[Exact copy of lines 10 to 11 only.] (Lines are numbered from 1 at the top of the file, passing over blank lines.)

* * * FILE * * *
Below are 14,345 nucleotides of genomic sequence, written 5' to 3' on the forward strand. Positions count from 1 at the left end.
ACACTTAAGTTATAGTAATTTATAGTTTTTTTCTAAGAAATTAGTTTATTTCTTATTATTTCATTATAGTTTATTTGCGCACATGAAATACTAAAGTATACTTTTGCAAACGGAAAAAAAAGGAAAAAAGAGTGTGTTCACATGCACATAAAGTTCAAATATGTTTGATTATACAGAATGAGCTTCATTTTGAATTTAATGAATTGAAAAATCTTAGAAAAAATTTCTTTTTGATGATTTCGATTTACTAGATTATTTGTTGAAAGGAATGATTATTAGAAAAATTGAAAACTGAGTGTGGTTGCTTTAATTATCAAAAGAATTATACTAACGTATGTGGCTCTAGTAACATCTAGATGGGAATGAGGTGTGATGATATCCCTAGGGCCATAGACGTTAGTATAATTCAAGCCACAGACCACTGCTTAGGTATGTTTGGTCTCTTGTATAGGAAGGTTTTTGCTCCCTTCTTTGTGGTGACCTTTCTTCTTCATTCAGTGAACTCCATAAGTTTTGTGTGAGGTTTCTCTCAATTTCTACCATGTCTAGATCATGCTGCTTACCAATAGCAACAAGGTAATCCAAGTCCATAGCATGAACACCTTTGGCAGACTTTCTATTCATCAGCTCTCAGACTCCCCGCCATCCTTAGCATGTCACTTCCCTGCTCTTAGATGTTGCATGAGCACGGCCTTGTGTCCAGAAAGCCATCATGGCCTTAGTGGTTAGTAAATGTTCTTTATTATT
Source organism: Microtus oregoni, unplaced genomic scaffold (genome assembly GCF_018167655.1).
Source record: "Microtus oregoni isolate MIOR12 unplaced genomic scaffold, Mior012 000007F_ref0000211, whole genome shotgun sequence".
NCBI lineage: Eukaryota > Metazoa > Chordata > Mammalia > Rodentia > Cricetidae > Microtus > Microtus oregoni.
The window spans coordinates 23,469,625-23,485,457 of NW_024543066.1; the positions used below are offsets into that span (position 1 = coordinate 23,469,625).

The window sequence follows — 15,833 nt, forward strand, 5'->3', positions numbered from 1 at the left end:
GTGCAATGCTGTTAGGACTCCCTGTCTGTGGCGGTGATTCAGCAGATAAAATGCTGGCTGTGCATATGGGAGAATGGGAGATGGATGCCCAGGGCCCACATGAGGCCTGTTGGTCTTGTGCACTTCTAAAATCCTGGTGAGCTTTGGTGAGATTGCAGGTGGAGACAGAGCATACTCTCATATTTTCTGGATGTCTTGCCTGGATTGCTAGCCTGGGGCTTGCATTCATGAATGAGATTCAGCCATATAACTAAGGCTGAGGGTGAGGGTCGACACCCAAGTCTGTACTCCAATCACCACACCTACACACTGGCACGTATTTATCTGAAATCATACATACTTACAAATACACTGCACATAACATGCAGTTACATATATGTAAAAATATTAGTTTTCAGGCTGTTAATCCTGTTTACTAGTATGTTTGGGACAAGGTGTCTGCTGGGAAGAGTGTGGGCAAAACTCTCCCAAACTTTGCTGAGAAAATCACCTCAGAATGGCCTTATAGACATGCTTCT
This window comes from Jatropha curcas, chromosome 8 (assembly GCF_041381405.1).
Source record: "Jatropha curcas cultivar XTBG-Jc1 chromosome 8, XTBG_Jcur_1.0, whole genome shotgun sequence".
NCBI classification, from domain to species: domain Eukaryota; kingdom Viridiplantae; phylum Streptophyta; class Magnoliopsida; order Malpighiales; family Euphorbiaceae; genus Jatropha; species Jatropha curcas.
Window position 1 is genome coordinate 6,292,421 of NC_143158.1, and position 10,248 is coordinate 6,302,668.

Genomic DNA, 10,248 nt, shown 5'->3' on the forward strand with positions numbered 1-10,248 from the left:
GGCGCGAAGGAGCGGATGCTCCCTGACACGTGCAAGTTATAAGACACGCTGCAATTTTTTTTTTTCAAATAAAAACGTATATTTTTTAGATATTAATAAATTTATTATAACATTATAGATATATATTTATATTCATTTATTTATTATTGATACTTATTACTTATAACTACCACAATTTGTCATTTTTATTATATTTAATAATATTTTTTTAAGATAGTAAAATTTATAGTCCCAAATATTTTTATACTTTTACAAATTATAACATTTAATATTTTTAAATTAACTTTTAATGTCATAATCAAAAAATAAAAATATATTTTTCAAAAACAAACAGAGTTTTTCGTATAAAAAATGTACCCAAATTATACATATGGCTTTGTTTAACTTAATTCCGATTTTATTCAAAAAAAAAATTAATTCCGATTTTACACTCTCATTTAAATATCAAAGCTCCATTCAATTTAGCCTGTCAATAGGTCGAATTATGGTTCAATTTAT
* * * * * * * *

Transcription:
Source record: "Jatropha curcas cultivar XTBG-Jc1 chromosome 8, XTBG_Jcur_1.0, whole genome shotgun sequence".
NCBI classification, from domain to species: domain Eukaryota; kingdom Viridiplantae; phylum Streptophyta; class Magnoliopsida; order Malpighiales; family Euphorbiaceae; genus Jatropha; species Jatropha curcas.